From kale to quinoa, so many foods are stealing the spotlight. Just take a look at social media! It seems like there’s a new health trend every day. And while it’s easy to reach for what’s popular, there are so many underrated foods that everyone forgets about.
Obviously, it doesn’t mean those trendy health foods are less important. They simply overshadow the goodness of other nutritious grub. Start by learning about these seven underappreciated foods. By adding them to your diet, you’ll expand the potential (and tastiness) of your meals.
Low-Tier Foods That Are Very Healthy
1. Watercress Contains Calcium And Potassium
In the world of leafy greens, watercress deserves more love. One cup of chopped raw sprigs offers 41 milligrams of calcium and 112 milligrams of potassium. You’ll also get vitamins A, C, and K.1 To top things off, studies have found that watercress has anti-inflammatory and antioxidant superpowers.2
Watercress Recipe Ideas
- Mix chopped watercress into pesto.
- Add to a green smoothie for a nutritional boost.
- Toss into your favorite salad.
- Stir into soups for a vibrant touch.
2. Sesame Seeds Are Rich In Potassium And Zinc
Sesame seeds are easy to brush off. They might be tiny, but they pack a punch. Eating sesame seeds will increase your intake of folate, vitamin A, potassium, zinc, and even calcium.3
Sesame Seed Recipe Ideas
- Use to coat meatballs, fish, or chicken.
- Sprinkle onto toast.
- Stir into homemade dips, hummus, or dressings.
- Mix into bread dough or cookie batter.
- Sprinkle on top of rice dishes.
3. Dates Contain Loads Of Fiber
Many people confuse prunes with dates, but the latter is something special. Known as “nature’s candy”, dates are often used as a sweetener. They also offer fiber, potassium, folate, and vitamin A.4
Date Recipe Ideas
- Combine dates and almonds in a food processor. Add coconut oil and make a pie crust.
- Toss into a smoothie or salad.
- Blend with nut butters.
- Add to a cookie or pancake batter.
4. Liver Contains Loads Of Vitamin A
In America, organ meats are usually overlooked. It’s all about the thighs, belly, and ribs. Animal liver, however, is a highly nutritious food. One chicken liver has 5,864 IU of vitamin A, or 1752 micrograms. It also offers iron, potassium, and zinc.5
Liver Recipe Ideas
- Pair with cooked veggies and wild rice.
- Chop and mix into a hearty stew or chili.
- Slide onto skewers for tasty kebabs.
- Mix with lean ground meat and bake into a pie.
5. Parmesan Is Rich In Calcium
Hard cheeses like parmesan get a poor reputation. In moderation, they can be part of a healthy diet. One tablespoon of shredded parmesan offers 63 milligrams of calcium! And since the flavor is strong, you won’t need to use a lot. Of course, this isn’t about the stuff that comes in the bottle. Go for “real” parmesan from the artisan cheese section.6
Parmesan Recipe Ideas
- Sprinkle on top of soups and salads.
- Knead into bread dough.
- Add to breading for meat.
- Mix into hummus, homemade dressing, and dips.
6. Kimchi Is Loaded With Probiotics
Unless you regularly eat Korean food, kimchi probably isn’t on your radar. Yet, as fermented veggies, it’s jam-packed with probiotics. These “good” bacteria will keep your gut healthy. One cup of cabbage kimchi has 50 milligrams of calcium, 226 milligrams of potassium, and 65.4 micrograms of vitamin K.7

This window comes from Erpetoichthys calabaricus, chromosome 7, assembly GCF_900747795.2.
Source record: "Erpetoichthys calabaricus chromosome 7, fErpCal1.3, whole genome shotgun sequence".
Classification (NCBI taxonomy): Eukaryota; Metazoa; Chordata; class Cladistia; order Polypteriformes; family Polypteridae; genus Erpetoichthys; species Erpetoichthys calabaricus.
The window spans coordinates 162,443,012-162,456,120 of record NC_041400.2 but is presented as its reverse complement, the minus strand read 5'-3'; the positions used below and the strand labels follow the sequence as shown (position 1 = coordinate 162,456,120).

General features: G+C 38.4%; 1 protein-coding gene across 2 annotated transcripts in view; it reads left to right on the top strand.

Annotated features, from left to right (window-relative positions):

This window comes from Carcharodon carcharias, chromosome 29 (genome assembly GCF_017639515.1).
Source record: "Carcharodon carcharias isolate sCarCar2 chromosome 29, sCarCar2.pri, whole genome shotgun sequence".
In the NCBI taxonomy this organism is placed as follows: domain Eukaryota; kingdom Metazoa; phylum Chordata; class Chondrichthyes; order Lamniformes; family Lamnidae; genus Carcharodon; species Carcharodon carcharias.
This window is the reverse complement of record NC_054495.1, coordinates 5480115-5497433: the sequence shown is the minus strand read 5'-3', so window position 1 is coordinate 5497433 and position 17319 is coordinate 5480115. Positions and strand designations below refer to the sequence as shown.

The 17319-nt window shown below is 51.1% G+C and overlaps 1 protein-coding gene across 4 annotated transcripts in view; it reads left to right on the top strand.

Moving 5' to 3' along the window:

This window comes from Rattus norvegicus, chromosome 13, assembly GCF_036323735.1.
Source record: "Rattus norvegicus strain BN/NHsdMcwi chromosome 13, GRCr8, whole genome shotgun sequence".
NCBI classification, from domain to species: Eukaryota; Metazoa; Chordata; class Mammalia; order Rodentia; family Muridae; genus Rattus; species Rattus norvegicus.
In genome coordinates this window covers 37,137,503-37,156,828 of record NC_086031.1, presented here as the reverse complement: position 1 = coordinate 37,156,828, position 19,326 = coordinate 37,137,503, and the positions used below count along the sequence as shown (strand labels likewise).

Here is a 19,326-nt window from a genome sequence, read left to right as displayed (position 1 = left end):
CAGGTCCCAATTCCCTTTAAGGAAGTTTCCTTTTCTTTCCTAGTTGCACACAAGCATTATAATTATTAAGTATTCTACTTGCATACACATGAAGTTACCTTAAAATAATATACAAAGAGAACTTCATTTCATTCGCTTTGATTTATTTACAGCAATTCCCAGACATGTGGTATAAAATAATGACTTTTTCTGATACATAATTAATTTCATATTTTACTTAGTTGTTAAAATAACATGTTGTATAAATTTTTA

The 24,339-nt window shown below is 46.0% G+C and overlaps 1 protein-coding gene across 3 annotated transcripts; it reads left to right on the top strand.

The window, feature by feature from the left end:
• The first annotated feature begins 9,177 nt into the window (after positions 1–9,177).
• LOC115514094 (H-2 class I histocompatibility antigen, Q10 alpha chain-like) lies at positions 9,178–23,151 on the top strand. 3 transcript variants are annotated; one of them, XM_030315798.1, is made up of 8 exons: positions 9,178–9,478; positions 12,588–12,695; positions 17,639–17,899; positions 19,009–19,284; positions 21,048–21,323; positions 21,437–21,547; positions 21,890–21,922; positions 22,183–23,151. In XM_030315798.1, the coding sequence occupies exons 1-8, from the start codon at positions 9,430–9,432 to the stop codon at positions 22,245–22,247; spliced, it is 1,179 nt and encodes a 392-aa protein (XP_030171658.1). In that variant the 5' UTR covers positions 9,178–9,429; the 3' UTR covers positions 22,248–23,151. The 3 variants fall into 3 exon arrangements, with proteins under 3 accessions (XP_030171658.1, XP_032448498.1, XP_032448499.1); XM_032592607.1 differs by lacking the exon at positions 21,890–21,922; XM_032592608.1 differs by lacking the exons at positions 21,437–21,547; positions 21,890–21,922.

Kimchi Recipe Ideas
- Use in place of sauerkraut on burgers and sandwiches.
- Use a veggie burger ingredient.
- Top off scrambled eggs or tofu.
- Mix with rice for a simple dish.
- Stir into soups.
7. Onions Contain Folate And Niacin
Onions are so common that we forgot how healthy they are. Most people use them for flavor, without a
second thought! Yet, onions can help prevent and treat heart disease,8 the top cause of death in America. They also have potassium, folate, and niacin. Plus, with such a strong flavor, it’s less tempting to use salt.9
Some foods, like watercress and liver, might be harder to find. Keep an eye out at your local grocery. If not, you might have more luck at the health food store.
|↑1||Basic Report: 11591, Watercress, raw. United States Department of Agriculture.|
|↑2||Shahani, Somayeh, Farzaneh Behzadfar, Danial Jahani, Maryam Ghasemi, and Fatemeh Shaki. “Antioxidant and anti-inflammatory effects of Nasturtium officinale involved in attenuation of gentamicin-induced nephrotoxicity.” Toxicology mechanisms and methods 27, no. 2 (2017): 107-114.|
|↑3||Basic Report: 12024, Seeds, sesame seeds, whole, roasted and toasted. United States Department of Agriculture.|
|↑4||Basic Report: 09421, Dates, medjool. United States Department of Agriculture.|
|↑5||Basic Report: 05028, Chicken, liver, all classes, cooked, simmered. United States Department of Agriculture.|
|↑6||Basic Report: 01146, Cheese, parmesan, shredded. United States Department of Agriculture.|
|↑7||Basic Report: 11118, Cabbage, kimchi. United States Department of Agriculture.|
|↑8||Tang, Guo-Yi, Xiao Meng, Ya Li, Cai-Ning Zhao, Qing Liu, and Hua-Bin Li. “Effects of Vegetables on Cardiovascular Diseases and Related Mechanisms.” Nutrients 9, no. 8 (2017): 857.|
|↑9||Basic Report: 11282, Onions, raw. United States Department of Agriculture.|